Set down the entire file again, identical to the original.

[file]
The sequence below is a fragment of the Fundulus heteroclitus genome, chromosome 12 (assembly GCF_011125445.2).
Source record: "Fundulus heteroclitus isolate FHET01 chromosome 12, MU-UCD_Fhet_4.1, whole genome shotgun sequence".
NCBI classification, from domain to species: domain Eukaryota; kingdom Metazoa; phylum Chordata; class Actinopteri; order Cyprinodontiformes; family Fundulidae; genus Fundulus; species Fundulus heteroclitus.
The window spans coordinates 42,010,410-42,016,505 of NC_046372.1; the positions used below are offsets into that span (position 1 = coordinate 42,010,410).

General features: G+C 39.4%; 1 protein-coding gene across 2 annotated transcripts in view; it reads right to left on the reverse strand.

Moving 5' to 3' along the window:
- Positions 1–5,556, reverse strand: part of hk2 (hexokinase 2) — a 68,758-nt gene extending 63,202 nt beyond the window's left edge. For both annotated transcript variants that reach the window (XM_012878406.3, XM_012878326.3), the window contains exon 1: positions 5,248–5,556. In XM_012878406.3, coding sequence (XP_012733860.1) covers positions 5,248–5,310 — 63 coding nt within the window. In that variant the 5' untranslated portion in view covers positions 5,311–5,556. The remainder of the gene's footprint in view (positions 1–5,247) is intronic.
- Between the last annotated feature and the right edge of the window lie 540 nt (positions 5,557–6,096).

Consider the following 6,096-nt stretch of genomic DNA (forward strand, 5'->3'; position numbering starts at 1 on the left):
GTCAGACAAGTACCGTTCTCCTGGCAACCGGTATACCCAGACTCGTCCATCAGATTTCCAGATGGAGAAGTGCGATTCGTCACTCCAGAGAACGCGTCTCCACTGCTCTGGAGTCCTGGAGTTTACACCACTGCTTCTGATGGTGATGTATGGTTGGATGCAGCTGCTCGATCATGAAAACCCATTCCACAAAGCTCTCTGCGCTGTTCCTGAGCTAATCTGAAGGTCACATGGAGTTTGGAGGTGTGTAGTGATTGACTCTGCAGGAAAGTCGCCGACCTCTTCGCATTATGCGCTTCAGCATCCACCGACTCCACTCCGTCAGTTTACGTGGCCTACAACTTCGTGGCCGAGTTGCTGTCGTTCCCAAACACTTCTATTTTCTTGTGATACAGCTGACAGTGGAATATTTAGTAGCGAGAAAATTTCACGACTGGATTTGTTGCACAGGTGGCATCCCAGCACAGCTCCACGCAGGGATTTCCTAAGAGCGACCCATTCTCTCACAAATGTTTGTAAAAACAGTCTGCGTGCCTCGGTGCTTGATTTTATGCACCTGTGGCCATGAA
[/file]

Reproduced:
The sequence below is a fragment of the Fundulus heteroclitus genome, chromosome 12 (assembly GCF_011125445.2).
Source record: "Fundulus heteroclitus isolate FHET01 chromosome 12, MU-UCD_Fhet_4.1, whole genome shotgun sequence".
NCBI classification, from domain to species: domain Eukaryota; kingdom Metazoa; phylum Chordata; class Actinopteri; order Cyprinodontiformes; family Fundulidae; genus Fundulus; species Fundulus heteroclitus.
The window spans coordinates 42,010,410-42,016,505 of NC_046372.1; the positions used below are offsets into that span (position 1 = coordinate 42,010,410).

General features: G+C 39.4%; 1 protein-coding gene across 2 annotated transcripts in view; it reads right to left on the reverse strand.

Moving 5' to 3' along the window:
- Positions 1–5,556, reverse strand: part of hk2 (hexokinase 2) — a 68,758-nt gene extending 63,202 nt beyond the window's left edge. For both annotated transcript variants that reach the window (XM_012878406.3, XM_012878326.3), the window contains exon 1: positions 5,248–5,556. In XM_012878406.3, coding sequence (XP_012733860.1) covers positions 5,248–5,310 — 63 coding nt within the window. In that variant the 5' untranslated portion in view covers positions 5,311–5,556. The remainder of the gene's footprint in view (positions 1–5,247) is intronic.
- Between the last annotated feature and the right edge of the window lie 540 nt (positions 5,557–6,096).

Consider the following 6,096-nt stretch of genomic DNA (forward strand, 5'->3'; position numbering starts at 1 on the left):
GTCAGACAAGTACCGTTCTCCTGGCAACCGGTATACCCAGACTCGTCCATCAGATTTCCAGATGGAGAAGTGCGATTCGTCACTCCAGAGAACGCGTCTCCACTGCTCTGGAGTCCTGGAGTTTACACCACTGCTTCTGATGGTGATGTATGGTTGGATGCAGCTGCTCGATCATGAAAACCCATTCCACAAAGCTCTCTGCGCTGTTCCTGAGCTAATCTGAAGGTCACATGGAGTTTGGAGGTGTGTAGTGATTGACTCTGCAGGAAAGTCGCCGACCTCTTCGCATTATGCGCTTCAGCATCCACCGACTCCACTCCGTCAGTTTACGTGGCCTACAACTTCGTGGCCGAGTTGCTGTCGTTCCCAAACACTTCTATTTTCTTGTGATACAGCTGACAGTGGAATATTTAGTAGCGAGAAAATTTCACGACTGGATTTGTTGCACAGGTGGCATCCCAGCACAGCTCCACGCAGGGATTTCCTAAGAGCGACCCATTCTCTCACAAATGTTTGTAAAAACAGTCTGCGTGCCTCGGTGCTTGATTTTATGCACCTGTGGCCATGAA